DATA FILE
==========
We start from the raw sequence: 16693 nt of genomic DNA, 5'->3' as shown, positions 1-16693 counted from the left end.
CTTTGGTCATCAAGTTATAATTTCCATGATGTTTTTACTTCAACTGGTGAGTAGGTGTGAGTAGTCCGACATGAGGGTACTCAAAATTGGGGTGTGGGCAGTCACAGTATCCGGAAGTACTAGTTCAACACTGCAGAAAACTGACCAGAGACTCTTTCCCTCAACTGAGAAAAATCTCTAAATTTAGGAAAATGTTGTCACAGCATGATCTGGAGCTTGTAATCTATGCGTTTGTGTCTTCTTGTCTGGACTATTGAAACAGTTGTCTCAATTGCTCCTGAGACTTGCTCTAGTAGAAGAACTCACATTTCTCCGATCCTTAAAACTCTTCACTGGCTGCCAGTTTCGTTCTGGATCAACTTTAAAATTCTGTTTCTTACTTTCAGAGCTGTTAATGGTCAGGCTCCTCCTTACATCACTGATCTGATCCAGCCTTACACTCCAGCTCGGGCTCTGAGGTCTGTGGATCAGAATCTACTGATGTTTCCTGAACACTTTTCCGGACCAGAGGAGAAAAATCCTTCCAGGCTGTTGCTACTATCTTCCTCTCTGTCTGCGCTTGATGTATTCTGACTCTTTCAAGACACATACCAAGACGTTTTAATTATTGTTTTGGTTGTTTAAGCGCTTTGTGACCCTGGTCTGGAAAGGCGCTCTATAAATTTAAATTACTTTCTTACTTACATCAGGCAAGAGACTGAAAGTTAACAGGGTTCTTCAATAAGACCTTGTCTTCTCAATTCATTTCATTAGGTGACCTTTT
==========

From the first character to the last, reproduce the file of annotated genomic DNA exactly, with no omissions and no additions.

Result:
We start from the raw sequence: 16693 nt of genomic DNA, 5'->3' as shown, positions 1-16693 counted from the left end.
CTTTGGTCATCAAGTTATAATTTCCATGATGTTTTTACTTCAACTGGTGAGTAGGTGTGAGTAGTCCGACATGAGGGTACTCAAAATTGGGGTGTGGGCAGTCACAGTATCCGGAAGTACTAGTTCAACACTGCAGAAAACTGACCAGAGACTCTTTCCCTCAACTGAGAAAAATCTCTAAATTTAGGAAAATGTTGTCACAGCATGATCTGGAGCTTGTAATCTATGCGTTTGTGTCTTCTTGTCTGGACTATTGAAACAGTTGTCTCAATTGCTCCTGAGACTTGCTCTAGTAGAAGAACTCACATTTCTCCGATCCTTAAAACTCTTCACTGGCTGCCAGTTTCGTTCTGGATCAACTTTAAAATTCTGTTTCTTACTTTCAGAGCTGTTAATGGTCAGGCTCCTCCTTACATCACTGATCTGATCCAGCCTTACACTCCAGCTCGGGCTCTGAGGTCTGTGGATCAGAATCTACTGATGTTTCCTGAACACTTTTCCGGACCAGAGGAGAAAAATCCTTCCAGGCTGTTGCTACTATCTTCCTCTCTGTCTGCGCTTGATGTATTCTGACTCTTTCAAGACACATACCAAGACGTTTTAATTATTGTTTTGGTTGTTTAAGCGCTTTGTGACCCTGGTCTGGAAAGGCGCTCTATAAATTTAAATTACTTTCTTACTTACATCAGGCAAGAGACTGAAAGTTAACAGGGTTCTTCAATAAGACCTTGTCTTCTCAATTCATTTCATTAGGTGACCTTTT